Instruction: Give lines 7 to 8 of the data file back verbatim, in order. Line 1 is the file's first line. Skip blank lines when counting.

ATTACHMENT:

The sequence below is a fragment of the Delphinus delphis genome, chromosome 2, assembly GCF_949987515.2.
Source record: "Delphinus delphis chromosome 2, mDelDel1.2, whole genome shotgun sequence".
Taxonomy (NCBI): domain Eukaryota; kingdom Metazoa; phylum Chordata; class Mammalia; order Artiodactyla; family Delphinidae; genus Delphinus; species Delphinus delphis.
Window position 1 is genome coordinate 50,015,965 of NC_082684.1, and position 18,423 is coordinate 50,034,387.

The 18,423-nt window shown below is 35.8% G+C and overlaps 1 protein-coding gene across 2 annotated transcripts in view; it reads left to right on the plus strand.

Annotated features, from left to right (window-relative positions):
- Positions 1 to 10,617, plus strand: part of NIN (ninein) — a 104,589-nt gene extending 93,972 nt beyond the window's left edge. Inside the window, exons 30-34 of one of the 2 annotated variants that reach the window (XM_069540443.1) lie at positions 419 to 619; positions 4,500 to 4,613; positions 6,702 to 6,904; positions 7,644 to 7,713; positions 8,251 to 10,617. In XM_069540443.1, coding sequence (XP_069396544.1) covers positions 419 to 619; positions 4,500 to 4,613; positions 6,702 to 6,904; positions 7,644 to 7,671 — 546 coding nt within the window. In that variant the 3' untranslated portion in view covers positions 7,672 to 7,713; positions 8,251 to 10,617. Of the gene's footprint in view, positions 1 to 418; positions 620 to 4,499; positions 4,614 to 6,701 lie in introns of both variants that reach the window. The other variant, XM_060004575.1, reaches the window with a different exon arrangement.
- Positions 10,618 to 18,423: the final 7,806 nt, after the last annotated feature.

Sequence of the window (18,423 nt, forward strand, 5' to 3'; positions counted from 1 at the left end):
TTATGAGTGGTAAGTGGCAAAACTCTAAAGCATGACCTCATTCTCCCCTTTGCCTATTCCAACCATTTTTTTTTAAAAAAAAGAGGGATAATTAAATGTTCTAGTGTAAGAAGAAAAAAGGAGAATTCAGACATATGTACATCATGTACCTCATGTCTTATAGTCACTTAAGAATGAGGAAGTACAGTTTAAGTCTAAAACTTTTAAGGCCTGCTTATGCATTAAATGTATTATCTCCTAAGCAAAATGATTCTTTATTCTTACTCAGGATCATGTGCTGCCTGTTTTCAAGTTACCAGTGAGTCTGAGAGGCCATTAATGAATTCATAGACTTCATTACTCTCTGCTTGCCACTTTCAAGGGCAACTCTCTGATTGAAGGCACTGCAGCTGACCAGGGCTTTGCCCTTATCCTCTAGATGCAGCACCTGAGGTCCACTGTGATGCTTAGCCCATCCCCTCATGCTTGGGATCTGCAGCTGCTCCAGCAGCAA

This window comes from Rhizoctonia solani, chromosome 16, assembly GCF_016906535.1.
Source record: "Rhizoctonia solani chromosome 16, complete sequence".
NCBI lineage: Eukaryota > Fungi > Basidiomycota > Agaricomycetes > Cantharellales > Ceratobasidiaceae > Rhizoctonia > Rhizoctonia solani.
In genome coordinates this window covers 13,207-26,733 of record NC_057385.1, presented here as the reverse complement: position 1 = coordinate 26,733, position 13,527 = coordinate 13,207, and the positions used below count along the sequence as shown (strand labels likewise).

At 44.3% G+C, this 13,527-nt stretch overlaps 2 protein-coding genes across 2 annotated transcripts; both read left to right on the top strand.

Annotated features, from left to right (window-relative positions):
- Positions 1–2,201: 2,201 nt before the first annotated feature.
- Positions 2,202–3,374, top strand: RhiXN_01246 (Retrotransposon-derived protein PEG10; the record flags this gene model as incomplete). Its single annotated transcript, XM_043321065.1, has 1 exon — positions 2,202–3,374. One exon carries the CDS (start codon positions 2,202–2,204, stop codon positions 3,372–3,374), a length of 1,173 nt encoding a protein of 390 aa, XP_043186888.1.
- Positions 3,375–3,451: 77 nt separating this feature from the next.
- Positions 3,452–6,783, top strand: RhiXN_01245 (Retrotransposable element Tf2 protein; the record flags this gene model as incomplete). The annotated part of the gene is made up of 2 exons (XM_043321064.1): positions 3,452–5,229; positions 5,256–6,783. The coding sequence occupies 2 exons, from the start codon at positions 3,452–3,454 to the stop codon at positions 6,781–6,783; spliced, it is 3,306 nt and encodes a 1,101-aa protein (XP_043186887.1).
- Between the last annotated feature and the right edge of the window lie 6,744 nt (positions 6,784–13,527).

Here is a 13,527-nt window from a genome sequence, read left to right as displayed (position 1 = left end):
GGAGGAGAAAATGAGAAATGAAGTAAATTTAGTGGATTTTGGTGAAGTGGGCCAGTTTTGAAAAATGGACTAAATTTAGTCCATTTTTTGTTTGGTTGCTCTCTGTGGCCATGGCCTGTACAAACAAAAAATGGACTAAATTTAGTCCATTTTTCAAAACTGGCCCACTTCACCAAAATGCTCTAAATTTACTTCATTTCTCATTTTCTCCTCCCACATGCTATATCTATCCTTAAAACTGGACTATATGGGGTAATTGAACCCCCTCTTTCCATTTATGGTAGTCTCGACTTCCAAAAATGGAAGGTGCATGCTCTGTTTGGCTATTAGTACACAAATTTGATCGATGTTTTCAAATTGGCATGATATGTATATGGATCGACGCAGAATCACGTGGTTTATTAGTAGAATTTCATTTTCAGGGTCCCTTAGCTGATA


- Positions 1 to 10,617, plus strand: part of NIN (ninein) — a 104,589-nt gene extending 93,972 nt beyond the window's left edge. Inside the window, exons 30-34 of one of the 2 annotated variants that reach the window (XM_069540443.1) lie at positions 419 to 619; positions 4,500 to 4,613; positions 6,702 to 6,904; positions 7,644 to 7,713; positions 8,251 to 10,617. In XM_069540443.1, coding sequence (XP_069396544.1) covers positions 419 to 619; positions 4,500 to 4,613; positions 6,702 to 6,904; positions 7,644 to 7,671 — 546 coding nt within the window. In that variant the 3' untranslated portion in view covers positions 7,672 to 7,713; positions 8,251 to 10,617. Of the gene's footprint in view, positions 1 to 418; positions 620 to 4,499; positions 4,614 to 6,701 lie in introns of both variants that reach the window. The other variant, XM_060004575.1, reaches the window with a different exon arrangement.
- Positions 10,618 to 18,423: the final 7,806 nt, after the last annotated feature.